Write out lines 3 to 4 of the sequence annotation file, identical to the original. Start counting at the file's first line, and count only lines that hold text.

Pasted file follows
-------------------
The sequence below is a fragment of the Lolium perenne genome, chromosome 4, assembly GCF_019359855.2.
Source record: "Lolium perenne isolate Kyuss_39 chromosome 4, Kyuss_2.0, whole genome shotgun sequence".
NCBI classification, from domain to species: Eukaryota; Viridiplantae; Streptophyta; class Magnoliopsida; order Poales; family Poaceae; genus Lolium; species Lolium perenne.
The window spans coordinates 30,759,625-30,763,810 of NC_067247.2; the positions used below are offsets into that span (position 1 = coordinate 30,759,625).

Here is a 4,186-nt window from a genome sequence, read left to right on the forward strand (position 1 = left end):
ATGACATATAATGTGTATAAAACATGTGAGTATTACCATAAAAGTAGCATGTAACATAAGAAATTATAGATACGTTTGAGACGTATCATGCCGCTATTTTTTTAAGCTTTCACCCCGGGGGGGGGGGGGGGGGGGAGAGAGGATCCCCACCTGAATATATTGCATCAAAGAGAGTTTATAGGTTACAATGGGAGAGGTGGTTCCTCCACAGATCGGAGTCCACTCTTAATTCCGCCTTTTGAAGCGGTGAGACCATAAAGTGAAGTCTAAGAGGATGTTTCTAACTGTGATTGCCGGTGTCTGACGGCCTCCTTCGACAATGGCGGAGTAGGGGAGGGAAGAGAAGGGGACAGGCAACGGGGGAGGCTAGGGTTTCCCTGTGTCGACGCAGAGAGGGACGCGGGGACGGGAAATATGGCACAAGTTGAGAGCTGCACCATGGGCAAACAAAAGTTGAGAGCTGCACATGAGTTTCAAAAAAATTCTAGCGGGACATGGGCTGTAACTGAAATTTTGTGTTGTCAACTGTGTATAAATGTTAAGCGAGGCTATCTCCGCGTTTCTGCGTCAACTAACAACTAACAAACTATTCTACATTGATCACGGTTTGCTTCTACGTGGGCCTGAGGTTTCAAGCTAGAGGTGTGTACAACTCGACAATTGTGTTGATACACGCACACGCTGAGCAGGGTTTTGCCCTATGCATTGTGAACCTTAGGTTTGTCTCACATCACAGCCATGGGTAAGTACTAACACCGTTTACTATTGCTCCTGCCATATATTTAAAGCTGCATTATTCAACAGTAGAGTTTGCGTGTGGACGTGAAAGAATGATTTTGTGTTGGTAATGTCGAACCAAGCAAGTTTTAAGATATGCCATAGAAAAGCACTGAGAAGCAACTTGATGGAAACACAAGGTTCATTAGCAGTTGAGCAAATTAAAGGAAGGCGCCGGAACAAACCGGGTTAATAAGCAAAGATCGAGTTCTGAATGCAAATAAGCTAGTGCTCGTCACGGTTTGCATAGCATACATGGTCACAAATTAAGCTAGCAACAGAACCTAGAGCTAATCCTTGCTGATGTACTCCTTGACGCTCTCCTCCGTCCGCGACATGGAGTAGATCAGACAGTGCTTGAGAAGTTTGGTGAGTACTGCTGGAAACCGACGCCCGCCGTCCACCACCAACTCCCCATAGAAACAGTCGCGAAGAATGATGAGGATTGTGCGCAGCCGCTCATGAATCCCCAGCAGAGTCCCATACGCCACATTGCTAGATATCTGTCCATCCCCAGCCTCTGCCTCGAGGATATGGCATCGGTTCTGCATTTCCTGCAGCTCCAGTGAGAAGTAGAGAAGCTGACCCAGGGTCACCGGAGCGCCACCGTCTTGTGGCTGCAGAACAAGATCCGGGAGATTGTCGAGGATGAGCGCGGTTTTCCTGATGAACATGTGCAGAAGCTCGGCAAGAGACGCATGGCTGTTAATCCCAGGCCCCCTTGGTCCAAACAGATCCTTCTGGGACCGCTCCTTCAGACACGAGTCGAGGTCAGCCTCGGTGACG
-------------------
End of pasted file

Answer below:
NCBI classification, from domain to species: Eukaryota; Viridiplantae; Streptophyta; class Magnoliopsida; order Poales; family Poaceae; genus Lolium; species Lolium perenne.
The window spans coordinates 30,759,625-30,763,810 of NC_067247.2; the positions used below are offsets into that span (position 1 = coordinate 30,759,625).